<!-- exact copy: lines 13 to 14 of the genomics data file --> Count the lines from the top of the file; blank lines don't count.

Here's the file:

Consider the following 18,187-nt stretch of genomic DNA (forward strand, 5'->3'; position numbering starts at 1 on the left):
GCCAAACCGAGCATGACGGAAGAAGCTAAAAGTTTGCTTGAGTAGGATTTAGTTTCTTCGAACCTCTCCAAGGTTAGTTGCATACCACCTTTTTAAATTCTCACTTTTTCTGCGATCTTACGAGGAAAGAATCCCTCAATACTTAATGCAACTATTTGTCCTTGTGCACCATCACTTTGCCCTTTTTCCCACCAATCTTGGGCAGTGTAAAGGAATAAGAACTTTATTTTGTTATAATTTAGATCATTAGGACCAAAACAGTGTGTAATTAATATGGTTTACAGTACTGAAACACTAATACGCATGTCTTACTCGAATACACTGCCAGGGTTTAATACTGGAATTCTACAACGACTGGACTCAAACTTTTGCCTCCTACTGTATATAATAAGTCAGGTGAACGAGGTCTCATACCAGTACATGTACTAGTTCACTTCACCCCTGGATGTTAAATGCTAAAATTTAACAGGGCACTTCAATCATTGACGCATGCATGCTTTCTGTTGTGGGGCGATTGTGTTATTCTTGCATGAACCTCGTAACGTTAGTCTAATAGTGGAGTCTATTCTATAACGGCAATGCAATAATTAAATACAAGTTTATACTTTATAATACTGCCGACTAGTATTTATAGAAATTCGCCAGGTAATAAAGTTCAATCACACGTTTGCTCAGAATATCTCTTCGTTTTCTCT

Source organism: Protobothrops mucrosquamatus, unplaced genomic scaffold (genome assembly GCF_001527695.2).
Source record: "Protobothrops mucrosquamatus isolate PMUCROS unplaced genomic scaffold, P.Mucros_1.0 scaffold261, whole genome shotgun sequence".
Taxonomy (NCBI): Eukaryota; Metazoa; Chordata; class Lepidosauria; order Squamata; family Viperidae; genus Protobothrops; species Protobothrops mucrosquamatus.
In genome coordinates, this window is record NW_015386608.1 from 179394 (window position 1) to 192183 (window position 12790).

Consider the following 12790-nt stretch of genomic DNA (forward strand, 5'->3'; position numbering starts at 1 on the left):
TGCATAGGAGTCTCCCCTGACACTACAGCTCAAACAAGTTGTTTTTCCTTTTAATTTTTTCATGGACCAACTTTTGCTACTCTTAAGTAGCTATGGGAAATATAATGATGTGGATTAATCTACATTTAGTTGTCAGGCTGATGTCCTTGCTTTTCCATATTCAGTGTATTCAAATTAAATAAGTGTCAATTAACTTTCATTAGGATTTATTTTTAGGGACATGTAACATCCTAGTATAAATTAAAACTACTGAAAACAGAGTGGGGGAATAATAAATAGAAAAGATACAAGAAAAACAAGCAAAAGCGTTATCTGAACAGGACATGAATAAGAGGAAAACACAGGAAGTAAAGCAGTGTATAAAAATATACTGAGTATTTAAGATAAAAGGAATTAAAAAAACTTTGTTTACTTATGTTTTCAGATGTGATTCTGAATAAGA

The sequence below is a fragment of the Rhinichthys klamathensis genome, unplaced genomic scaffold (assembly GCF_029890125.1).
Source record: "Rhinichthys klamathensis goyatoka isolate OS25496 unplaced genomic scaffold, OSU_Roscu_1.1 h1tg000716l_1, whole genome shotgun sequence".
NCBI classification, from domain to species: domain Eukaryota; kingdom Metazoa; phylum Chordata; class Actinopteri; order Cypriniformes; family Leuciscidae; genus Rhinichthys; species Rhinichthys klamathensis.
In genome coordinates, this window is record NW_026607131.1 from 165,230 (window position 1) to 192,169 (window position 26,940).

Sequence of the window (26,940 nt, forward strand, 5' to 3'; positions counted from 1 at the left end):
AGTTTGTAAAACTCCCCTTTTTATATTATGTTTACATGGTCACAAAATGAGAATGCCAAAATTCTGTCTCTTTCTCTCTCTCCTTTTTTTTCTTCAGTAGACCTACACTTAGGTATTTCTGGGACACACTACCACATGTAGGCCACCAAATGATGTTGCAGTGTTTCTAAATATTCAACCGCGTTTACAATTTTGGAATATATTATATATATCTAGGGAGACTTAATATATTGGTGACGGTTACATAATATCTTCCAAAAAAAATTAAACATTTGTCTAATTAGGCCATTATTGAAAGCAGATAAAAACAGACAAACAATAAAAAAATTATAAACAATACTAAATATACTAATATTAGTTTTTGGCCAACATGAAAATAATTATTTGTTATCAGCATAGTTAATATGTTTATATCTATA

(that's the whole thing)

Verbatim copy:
Sequence of the window (26,940 nt, forward strand, 5' to 3'; positions counted from 1 at the left end):
AGTTTGTAAAACTCCCCTTTTTATATTATGTTTACATGGTCACAAAATGAGAATGCCAAAATTCTGTCTCTTTCTCTCTCTCCTTTTTTTTCTTCAGTAGACCTACACTTAGGTATTTCTGGGACACACTACCACATGTAGGCCACCAAATGATGTTGCAGTGTTTCTAAATATTCAACCGCGTTTACAATTTTGGAATATATTATATATATCTAGGGAGACTTAATATATTGGTGACGGTTACATAATATCTTCCAAAAAAAATTAAACATTTGTCTAATTAGGCCATTATTGAAAGCAGATAAAAACAGACAAACAATAAAAAAATTATAAACAATACTAAATATACTAATATTAGTTTTTGGCCAACATGAAAATAATTATTTGTTATCAGCATAGTTAATATGTTTATATCTATA